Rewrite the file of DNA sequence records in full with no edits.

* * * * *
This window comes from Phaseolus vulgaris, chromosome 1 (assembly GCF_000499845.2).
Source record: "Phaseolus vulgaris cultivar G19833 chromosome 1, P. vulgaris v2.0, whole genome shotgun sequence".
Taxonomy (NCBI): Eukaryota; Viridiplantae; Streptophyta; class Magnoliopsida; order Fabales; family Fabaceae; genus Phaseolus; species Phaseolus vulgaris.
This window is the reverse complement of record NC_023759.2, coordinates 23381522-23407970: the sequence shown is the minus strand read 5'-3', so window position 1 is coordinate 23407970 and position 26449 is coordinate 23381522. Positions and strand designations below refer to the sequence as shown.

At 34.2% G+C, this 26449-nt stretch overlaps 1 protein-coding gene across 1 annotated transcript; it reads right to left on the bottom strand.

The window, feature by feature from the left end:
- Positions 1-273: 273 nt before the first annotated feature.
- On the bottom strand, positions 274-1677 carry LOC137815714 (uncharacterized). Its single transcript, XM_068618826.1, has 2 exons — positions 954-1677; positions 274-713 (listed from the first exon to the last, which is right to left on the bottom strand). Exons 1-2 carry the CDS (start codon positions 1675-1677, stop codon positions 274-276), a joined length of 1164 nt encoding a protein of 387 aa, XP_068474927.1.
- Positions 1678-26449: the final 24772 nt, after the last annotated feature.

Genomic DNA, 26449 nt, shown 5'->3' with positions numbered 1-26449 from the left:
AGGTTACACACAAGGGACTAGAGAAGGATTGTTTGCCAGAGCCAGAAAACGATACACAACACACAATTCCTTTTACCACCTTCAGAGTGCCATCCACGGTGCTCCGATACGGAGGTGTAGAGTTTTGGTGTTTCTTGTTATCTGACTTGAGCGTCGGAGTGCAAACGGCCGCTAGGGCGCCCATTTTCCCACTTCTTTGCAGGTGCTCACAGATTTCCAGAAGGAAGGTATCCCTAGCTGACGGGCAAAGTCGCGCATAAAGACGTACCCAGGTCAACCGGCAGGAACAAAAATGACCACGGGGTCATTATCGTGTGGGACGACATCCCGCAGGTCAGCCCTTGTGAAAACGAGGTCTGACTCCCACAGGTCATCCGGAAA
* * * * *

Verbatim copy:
This window comes from Phaseolus vulgaris, chromosome 1 (assembly GCF_000499845.2).
Source record: "Phaseolus vulgaris cultivar G19833 chromosome 1, P. vulgaris v2.0, whole genome shotgun sequence".
Taxonomy (NCBI): Eukaryota; Viridiplantae; Streptophyta; class Magnoliopsida; order Fabales; family Fabaceae; genus Phaseolus; species Phaseolus vulgaris.
This window is the reverse complement of record NC_023759.2, coordinates 23381522-23407970: the sequence shown is the minus strand read 5'-3', so window position 1 is coordinate 23407970 and position 26449 is coordinate 23381522. Positions and strand designations below refer to the sequence as shown.

At 34.2% G+C, this 26449-nt stretch overlaps 1 protein-coding gene across 1 annotated transcript; it reads right to left on the bottom strand.

The window, feature by feature from the left end:
- Positions 1-273: 273 nt before the first annotated feature.
- On the bottom strand, positions 274-1677 carry LOC137815714 (uncharacterized). Its single transcript, XM_068618826.1, has 2 exons — positions 954-1677; positions 274-713 (listed from the first exon to the last, which is right to left on the bottom strand). Exons 1-2 carry the CDS (start codon positions 1675-1677, stop codon positions 274-276), a joined length of 1164 nt encoding a protein of 387 aa, XP_068474927.1.
- Positions 1678-26449: the final 24772 nt, after the last annotated feature.

Genomic DNA, 26449 nt, shown 5'->3' with positions numbered 1-26449 from the left:
AGGTTACACACAAGGGACTAGAGAAGGATTGTTTGCCAGAGCCAGAAAACGATACACAACACACAATTCCTTTTACCACCTTCAGAGTGCCATCCACGGTGCTCCGATACGGAGGTGTAGAGTTTTGGTGTTTCTTGTTATCTGACTTGAGCGTCGGAGTGCAAACGGCCGCTAGGGCGCCCATTTTCCCACTTCTTTGCAGGTGCTCACAGATTTCCAGAAGGAAGGTATCCCTAGCTGACGGGCAAAGTCGCGCATAAAGACGTACCCAGGTCAACCGGCAGGAACAAAAATGACCACGGGGTCATTATCGTGTGGGACGACATCCCGCAGGTCAGCCCTTGTGAAAACGAGGTCTGACTCCCACAGGTCATCCGGAAA